The Vivian Beaumont Theatre has one of the largest stage space in NYC, only eclipsed by the the Metropolitan Opera and Radio City Music Hall. The set was an enormous black box that was as deep as the space could allow. Centered in front of the procenium line was an enormous turntable disc, a rotating thrust with slipstages and elevators for set pieces stored below, and entrances and exits for the actors by way of stairs on the side. The thrust "disc" was "ringed" with footmics. Needless to say, the acoustic challenges of micing voices in that space, and creating directional effects, were enormous, and as we could not either tilt the backwall up or the side walls out, we had to find other ways to dampen the space. All of our spectacle was in the service of the words, and the words had to always be heard clearly, and, primary in my aesthetic, NATURALLY! In the end, we requested that all the backs of the returns from the wings be heavily padded. Ultimately the set design allowed for three fairly large openings in each of the sides of The Box and that gave us a fighting chance to break up the acoustic anomalies of the "the black raquetball court". We also benefitted from the amount of set soft goods in the flyspace and requested black soft goods hung anywhere there was an opening. Anything to dampen the echo and slapback that such a hard cubicle would create. To help locate and separate playback space upstage we had 11 positions behind the procenium. high, low, upstage, downstage. There were four subwoofers in the house. Two timed to, and hung with, the music playback system and two further off for effects. In front of the procenium there was a basic house left and right proscenium position for both orchestra and balcony. We used front fills under the "disc" and overhead "ring" that mirrored the disc (those systems were where most of the vocal reinforcement was assigned). Under the ring there were four speakers positions and two in the vaum entrances. A delay ring for the balcony, surrounds for both orchestra and balcony, and, pointing upwards to the ceiling, point sources for passing flocks of geese. We tapped into the old 80-speaker SIAP house reinforcement system which we used as a way to create another layer of audio "shell"; ambiences sent to that system became completely non-directional and that basically allowed us to "glow" the space with sonic textures in delicate moments. Through SFX midi commands and board program changes we could pretty much isolate and access any one of these areas separately for mono or stereo playback.



Billy Crudup and Ethan Hawke in a scene from COAST OF UTOPIA
Three shows, thousands of lines of SFX programming. Many splits of music cues which required that we have "preload" sublists to precue the separate tracks so they played back in synch. The Opening Sequence, a sublist played at the start of each part of the Trilogy, was a few hundred lines itself, all preloaded for accuracy with the timing of the lightboard cues and timed stage manager calls. Starting with a gentle zephyr, and distant tolling bouey bells, it tumbled into a surround sound roaring oceanic maelstrom as the main character, Alexander Herzen, spun in a chair above a roiling black china silk sea that covered the entire stage of the Beaumont. Each time the silks would retract in about two seconds and, almost instantaniously, we would reveal a new tableau, which then bled into the start of each installment. Part one was a multitude of serfs staring out at the audience, Part 2 was a forest of white Birch trees out of which the characters walked into place, and Part 3 was a surreal shoreline landscapes with refugees and emigrees seated on their luggage, a live piano buried in the rocky shore, and a young boy flying a kite while the main character dreamed... all this taking place with a seemless three dimensional soundtrack executed by SFX.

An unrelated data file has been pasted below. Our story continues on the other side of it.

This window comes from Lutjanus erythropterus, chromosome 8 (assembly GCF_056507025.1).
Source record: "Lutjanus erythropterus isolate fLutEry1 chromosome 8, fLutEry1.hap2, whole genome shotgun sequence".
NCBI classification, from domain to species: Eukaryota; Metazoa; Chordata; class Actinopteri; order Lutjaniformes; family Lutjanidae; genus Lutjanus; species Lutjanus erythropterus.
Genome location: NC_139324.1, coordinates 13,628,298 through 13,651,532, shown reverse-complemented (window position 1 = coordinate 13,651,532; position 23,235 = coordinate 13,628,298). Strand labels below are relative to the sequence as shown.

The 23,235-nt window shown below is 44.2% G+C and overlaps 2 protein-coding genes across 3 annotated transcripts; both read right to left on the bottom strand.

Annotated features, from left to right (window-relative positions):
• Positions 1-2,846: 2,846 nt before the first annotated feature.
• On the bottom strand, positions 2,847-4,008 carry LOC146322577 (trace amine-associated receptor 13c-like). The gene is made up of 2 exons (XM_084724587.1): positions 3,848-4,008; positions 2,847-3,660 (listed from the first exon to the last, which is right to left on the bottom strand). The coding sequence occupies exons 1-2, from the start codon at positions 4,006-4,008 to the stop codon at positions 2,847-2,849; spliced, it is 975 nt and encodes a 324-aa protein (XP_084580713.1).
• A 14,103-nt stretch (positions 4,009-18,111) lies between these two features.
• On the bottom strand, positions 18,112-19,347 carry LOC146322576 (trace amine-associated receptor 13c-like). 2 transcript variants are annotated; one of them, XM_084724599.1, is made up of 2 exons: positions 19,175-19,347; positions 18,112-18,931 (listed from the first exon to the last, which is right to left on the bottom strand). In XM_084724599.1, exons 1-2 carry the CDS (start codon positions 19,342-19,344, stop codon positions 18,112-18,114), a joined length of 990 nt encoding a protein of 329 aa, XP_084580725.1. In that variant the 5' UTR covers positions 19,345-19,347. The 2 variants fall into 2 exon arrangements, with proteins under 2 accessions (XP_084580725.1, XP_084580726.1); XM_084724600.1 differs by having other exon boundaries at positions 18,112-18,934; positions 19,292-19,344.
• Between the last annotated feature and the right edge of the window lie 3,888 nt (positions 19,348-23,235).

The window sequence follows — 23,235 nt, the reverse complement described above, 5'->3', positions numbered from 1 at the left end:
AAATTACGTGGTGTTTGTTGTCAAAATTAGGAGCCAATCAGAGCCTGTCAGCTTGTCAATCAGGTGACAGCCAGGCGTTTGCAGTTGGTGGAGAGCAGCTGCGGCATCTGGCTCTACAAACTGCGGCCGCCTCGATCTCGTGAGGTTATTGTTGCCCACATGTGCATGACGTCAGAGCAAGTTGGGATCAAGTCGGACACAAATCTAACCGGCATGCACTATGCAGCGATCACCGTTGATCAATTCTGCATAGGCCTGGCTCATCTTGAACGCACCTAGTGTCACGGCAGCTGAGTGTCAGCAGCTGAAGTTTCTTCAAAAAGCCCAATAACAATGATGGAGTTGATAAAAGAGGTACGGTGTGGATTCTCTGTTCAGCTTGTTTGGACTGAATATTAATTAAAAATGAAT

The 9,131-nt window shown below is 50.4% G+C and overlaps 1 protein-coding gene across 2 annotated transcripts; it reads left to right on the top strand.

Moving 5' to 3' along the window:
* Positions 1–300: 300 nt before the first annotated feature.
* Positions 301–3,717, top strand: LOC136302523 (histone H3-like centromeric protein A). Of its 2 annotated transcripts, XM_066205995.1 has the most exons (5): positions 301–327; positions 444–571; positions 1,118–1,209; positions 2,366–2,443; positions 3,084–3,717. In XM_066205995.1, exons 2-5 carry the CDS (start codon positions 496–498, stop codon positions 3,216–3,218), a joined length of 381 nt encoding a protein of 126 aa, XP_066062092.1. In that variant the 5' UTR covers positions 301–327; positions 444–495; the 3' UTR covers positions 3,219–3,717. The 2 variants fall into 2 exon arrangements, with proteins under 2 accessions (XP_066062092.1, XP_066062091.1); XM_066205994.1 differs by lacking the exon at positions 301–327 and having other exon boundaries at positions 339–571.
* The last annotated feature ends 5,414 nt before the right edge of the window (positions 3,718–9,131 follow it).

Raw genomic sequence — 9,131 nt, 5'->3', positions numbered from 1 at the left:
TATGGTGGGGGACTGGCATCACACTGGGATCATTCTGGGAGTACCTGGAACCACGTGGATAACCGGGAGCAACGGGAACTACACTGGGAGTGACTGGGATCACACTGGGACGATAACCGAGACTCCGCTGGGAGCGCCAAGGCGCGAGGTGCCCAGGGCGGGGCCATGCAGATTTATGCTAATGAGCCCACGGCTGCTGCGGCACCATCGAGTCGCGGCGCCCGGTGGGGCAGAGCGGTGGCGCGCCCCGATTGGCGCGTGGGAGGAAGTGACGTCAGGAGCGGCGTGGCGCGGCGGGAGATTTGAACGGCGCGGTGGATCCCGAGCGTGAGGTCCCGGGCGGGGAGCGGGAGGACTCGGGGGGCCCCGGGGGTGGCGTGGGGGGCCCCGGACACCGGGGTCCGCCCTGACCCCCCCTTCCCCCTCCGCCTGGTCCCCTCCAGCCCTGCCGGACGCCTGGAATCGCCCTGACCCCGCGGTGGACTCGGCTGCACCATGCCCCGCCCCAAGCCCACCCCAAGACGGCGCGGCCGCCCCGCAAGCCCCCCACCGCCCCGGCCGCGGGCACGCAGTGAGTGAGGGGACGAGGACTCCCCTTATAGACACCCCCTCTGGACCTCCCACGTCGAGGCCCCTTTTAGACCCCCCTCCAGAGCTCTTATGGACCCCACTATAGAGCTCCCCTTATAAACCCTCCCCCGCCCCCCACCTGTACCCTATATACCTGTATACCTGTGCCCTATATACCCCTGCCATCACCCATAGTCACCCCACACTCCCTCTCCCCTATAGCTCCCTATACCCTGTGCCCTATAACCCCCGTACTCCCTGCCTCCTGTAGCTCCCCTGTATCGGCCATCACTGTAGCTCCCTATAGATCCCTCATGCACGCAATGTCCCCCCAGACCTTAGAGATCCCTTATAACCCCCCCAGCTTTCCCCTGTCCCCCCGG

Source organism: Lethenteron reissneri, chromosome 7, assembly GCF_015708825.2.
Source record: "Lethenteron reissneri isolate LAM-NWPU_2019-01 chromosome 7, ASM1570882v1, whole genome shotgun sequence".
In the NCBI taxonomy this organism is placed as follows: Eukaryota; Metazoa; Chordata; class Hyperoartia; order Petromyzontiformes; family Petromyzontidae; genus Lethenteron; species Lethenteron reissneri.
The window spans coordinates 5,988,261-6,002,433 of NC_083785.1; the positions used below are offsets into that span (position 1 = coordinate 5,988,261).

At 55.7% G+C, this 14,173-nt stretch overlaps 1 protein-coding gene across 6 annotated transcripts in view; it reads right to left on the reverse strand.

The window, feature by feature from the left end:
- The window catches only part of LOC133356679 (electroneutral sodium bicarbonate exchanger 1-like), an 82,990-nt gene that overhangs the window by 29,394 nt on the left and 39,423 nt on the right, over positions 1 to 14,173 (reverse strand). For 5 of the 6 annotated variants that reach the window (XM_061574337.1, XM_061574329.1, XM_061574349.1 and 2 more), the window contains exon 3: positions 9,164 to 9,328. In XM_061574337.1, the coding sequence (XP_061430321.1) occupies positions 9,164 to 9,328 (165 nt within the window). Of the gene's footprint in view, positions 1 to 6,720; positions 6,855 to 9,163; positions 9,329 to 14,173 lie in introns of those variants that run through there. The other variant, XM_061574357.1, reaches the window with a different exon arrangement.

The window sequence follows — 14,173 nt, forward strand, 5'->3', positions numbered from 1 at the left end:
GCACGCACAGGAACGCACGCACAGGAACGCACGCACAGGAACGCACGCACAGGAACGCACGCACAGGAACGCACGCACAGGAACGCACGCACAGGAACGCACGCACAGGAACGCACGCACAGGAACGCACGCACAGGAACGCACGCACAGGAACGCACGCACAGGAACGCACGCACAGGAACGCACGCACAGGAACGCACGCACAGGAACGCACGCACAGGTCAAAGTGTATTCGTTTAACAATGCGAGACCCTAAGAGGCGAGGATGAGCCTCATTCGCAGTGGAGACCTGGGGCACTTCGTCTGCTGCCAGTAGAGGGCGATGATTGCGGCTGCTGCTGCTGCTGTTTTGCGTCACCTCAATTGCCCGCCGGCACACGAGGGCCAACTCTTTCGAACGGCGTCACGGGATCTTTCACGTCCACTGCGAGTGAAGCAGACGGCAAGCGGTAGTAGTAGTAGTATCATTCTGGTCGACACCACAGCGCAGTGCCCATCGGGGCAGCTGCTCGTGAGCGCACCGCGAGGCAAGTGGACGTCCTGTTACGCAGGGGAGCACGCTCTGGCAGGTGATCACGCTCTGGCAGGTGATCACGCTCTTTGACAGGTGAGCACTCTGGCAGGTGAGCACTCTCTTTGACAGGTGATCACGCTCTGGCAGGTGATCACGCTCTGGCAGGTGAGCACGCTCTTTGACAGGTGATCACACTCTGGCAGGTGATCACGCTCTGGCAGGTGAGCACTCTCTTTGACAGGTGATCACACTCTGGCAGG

There was so much about THE COAST OF UTOPIA that I am grateful for, but perhaps nothing more thrilling than being able to collaborate with my director and fellow designers in the way that we all always hope it can be. The level of trust and generosity of spirit on COAST never faltered. There were many hours of spotting the script with director Jack O'Brien, who speaks of original sound and music in the most evocative ways imaginable. Then hours in the rehearsal room learning from the staging and the actors themselves. Hundreds of hours with my associates shaping and playing with sound collages both in Protools as they were built and then programming/installing them in SFX in full surround in the space itself. In tech conversations back and forth with the director, set, lighting and costume designers about how to all, collectively, create a theatrical moment, a rush of motion, light, and sound that, together, that would lift the audience from one place and carry them gently, reflectively, or headlong furiously to some other place and time, where years have passed, or maybe only an instant. And those deeply meaningful moments when Stoppard would come by our 16 feet of sound and music tech table and offer his own sincere encouragement or start by saying "you know, I was thinking..." and then add his own deeply incisive and valuable thought about the sound or music into the collaborative mix. What gets better than that?

It was an honor to be a small part of a production where the stagecraft was operating such an advanced level, and all of it always in the service of a story and text that delivered a drama of the highest order. It made perfect sense that the sound of this fabulous collaborative fury was made manifest nightly by SFX.


Mark Bennett (R) with COAST director, Jack O' Brien

Mark Bennett's original score for "The Coast of Utopia" is available on Ghostlight Records, and can be found on iTunes, Ghostlight's website or in record scores that specialize in broadway musicals and soundtracks.

Production Photo Credits: Paul Kolnick